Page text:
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Pollard v. Kraft

United States District Court, W.D. Wisconsin

January 5, 2018



          BARBARA B. CRABB, District Judge

         Pro se plaintiff Edward Pollard is incarcerated at the Kettle Moraine Correctional Institution. He filed this proposed civil action under 42 U.S.C. § 1983, contending that staff at the institution and the Marathon County jail violated his constitutional rights by failing to provide him adequate medical treatment for his mental illness. He also has filed a document, which although unclear, seems to be a request for assistance in recruiting counsel. Dkt. #6.

         Because plaintiff is incarcerated, his complaint must be screened under 28 U.S.C. § 1915A. After reviewing the complaint, I conclude that plaintiff may not proceed on any claim at this time because his complaint is too vague to satisfy the pleading requirements of Federal Rule of Civil Procedure 8. Therefore, I am dismissing his complaint and giving him an opportunity to file an amended complaint that explains his claims more clearly. Plaintiff's motion for assistance in recruiting counsel will be dismissed without prejudice.


         Under Federal Rule of Civil Procedure 8(a)(2), plaintiff is required to provide fair notice of his claims to each defendant and set out claims that are plausible on their face. Appert v. Morgan Stanley Dean Witter, Inc., 673 F.3d 609, 622 (7th Cir. 2012); Bausch v. Stryker Corp., 630 F.3d 546, 559 (7th Cir. 2010). Plaintiff's allegations fail to comply with this standard because they are too confusing and vague to be understood. Although he says the defendants did not provide him with prompt, adequate health care (including prescription medication) for a serious mental health condition, he does not explain his condition, provide any details about it, or say what treatment or medication he should have received but did not. Moreover, he does not say why he believes the treatment was not prompt, how the lack of treatment affected him or why he believes the treatment or lack of treatment violated his rights. Finally, he does not explain specifically what action each individual defendant took that violated his constitutional rights.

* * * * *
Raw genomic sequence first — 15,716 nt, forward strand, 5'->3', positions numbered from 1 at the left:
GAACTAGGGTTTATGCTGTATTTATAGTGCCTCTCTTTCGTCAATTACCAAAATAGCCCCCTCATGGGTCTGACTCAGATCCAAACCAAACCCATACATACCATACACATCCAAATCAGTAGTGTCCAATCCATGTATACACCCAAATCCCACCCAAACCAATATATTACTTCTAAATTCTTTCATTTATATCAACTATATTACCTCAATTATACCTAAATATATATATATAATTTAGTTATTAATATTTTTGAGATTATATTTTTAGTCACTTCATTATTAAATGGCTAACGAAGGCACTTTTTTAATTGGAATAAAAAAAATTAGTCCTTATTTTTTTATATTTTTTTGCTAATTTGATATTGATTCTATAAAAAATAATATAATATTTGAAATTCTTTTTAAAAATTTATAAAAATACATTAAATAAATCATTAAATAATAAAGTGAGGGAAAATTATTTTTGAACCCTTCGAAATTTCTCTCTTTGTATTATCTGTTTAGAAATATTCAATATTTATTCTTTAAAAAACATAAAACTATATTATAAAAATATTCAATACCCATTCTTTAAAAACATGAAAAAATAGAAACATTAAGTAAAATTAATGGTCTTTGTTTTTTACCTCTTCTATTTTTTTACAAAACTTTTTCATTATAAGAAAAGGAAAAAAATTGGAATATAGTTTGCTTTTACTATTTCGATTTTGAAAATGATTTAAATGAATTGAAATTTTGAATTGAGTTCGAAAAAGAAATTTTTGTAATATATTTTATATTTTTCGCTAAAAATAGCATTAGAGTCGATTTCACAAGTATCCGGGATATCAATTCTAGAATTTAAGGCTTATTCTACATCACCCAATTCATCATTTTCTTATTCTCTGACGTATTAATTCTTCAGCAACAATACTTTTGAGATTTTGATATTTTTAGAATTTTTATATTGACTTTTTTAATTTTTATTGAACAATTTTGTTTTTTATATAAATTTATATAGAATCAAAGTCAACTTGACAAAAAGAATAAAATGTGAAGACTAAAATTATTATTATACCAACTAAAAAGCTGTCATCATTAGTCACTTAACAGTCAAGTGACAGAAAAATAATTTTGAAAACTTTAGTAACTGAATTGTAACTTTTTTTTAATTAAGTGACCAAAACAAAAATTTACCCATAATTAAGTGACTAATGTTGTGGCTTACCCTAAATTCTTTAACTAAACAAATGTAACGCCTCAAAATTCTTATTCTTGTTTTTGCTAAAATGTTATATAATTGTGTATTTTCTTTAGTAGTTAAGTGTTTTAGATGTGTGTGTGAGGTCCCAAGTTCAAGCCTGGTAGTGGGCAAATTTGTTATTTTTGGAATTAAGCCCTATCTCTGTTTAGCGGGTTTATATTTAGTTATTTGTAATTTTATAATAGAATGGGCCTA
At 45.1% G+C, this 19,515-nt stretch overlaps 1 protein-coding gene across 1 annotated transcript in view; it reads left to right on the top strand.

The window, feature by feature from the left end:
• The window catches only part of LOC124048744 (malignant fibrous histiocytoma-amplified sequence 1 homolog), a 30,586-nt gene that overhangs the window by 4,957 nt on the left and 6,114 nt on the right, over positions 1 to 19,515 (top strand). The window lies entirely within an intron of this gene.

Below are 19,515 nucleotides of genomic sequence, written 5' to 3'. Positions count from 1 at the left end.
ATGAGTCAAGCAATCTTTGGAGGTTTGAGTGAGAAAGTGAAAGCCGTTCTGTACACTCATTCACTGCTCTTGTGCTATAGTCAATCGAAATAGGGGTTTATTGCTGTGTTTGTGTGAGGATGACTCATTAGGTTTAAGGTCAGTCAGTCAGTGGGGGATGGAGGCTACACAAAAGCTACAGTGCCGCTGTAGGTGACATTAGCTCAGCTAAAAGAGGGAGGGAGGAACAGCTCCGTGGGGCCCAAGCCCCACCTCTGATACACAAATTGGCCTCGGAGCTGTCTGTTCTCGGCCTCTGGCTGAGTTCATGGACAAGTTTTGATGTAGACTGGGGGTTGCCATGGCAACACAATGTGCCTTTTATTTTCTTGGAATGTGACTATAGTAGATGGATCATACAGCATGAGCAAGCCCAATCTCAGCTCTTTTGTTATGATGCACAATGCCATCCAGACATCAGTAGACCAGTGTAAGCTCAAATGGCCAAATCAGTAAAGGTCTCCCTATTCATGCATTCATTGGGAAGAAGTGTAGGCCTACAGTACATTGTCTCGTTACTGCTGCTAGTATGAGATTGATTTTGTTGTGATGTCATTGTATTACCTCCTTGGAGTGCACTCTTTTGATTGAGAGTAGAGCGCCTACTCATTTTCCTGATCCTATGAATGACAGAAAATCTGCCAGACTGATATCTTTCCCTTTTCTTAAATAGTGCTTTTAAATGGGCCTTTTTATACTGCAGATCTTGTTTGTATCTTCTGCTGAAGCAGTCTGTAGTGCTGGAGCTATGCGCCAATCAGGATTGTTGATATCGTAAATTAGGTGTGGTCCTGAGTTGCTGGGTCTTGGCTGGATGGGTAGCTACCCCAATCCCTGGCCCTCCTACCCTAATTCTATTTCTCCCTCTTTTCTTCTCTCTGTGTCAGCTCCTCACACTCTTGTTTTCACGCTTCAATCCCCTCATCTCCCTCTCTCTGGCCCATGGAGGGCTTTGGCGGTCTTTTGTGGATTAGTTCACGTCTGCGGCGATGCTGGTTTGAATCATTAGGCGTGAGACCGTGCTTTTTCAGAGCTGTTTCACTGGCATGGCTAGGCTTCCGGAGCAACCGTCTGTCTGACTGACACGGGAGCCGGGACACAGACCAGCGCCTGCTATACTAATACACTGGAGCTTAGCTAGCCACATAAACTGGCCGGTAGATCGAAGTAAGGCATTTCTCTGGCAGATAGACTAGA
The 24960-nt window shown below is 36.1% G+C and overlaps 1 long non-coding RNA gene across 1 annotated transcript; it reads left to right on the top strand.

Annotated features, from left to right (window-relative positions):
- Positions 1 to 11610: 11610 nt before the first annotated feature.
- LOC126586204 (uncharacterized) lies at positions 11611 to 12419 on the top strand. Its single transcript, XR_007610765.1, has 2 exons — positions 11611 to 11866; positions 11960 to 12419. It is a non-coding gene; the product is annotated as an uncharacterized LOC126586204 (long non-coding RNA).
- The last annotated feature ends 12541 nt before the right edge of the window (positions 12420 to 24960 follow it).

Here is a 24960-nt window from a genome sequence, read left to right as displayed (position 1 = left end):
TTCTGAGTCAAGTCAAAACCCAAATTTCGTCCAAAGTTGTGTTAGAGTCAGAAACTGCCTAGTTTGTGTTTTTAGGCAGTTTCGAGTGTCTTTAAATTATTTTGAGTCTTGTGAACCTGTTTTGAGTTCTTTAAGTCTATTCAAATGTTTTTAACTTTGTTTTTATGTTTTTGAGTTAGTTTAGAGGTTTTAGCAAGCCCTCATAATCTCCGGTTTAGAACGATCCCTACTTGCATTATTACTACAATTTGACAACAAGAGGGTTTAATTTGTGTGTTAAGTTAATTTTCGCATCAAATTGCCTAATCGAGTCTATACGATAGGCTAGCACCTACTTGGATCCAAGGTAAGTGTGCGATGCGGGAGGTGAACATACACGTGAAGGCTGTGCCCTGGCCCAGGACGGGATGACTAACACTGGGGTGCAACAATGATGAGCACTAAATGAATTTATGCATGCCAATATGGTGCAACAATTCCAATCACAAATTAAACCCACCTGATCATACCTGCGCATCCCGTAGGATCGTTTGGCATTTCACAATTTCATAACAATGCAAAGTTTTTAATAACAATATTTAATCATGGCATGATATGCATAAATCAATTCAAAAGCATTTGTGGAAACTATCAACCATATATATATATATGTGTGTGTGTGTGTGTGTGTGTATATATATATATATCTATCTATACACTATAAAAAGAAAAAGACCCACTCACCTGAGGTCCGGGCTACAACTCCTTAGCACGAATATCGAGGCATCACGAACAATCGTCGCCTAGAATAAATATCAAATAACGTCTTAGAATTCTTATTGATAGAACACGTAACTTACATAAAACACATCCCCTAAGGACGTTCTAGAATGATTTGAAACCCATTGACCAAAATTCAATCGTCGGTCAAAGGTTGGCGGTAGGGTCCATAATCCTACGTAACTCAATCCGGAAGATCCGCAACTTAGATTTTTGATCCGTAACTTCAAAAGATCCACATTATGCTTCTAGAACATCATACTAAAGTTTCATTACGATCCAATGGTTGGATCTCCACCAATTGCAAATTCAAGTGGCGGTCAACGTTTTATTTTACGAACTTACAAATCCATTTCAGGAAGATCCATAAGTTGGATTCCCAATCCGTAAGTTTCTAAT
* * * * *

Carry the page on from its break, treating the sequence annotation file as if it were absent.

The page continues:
Although I am dismissing plaintiff's complaint, I will give him an opportunity to file an amended complaint that gives fair notice to defendants of the claims he is asserting against them. Plaintiff should draft the amended complaint as if he were telling a story to people who know nothing about his situation. This means that someone reading the complaint should be able to answer the following questions:

(1) What is plaintiff's mental health condition?
(2) What treatment has he received for his mental illness, who provided it and when?
(3) Why does he believe defendants violated his rights with respect to treatment of his mental illness?
(4) What did each individual defendant do that makes him or her responsible for failing to treat plaintiff's mental illness?
(5) How does he think the court can help him?

         Plaintiff should take care to identify the specific actions taken by each individual defendant that he believes violated his rights. He should set forth his allegations in separate, numbered paragraphs using short and plain statements. After he finishes drafting his complaint, he should review the complaint and consider whether it could be understood by someone who does not know anything about the facts of his case. If not, he should rewrite it so that a reader may understand what his suit is about.

         Plaintiff states that he received inadequate medical care occurred during numerous discharges from jail and in various state correctional and county jail settings. He also has sued both state and county employees. Plaintiff should be aware that Fed.R.Civ.P. 20 does not allow a plaintiff to set out unrelated claims against different defendants or sets of defendants in the same lawsuit. Plaintiff may not include more than one defendant in a single action unless the plaintiff: (1) asserts at least one claim to relief against each defendant that arises out of the same transaction or occurrence or series of transactions or occurrences; and (2) presents questions of law or fact that apply to all. George v. Smith, 507 F.3d 605, 607 (7th Cir. 2007). “To be precise: a plaintiff may put in one complaint every claim of any kind against a single defendant, per Rule 18(a), but a complaint may present claim #1 against Defendant A, and claim #2 against Defendant B, only if both claims arise ‘out of the same transaction, occurrence, or series of transactions or occurrences.'” Wheeler v. Wexford Health Sources, Inc., 689 F.3d 680, 683 (7th Cir. 2012). Unrelated claims either must be dismissed or brought in separate lawsuits. Plaintiff should be aware that he will be required to pay a separate filing fee for any additional lawsuit that he wishes to file.

         If plaintiff submits an amended complaint by the deadline set forth below, I will review it. If he does not submit an amended complaint or show good cause why he is unable to do so, I will dismiss the case because ...

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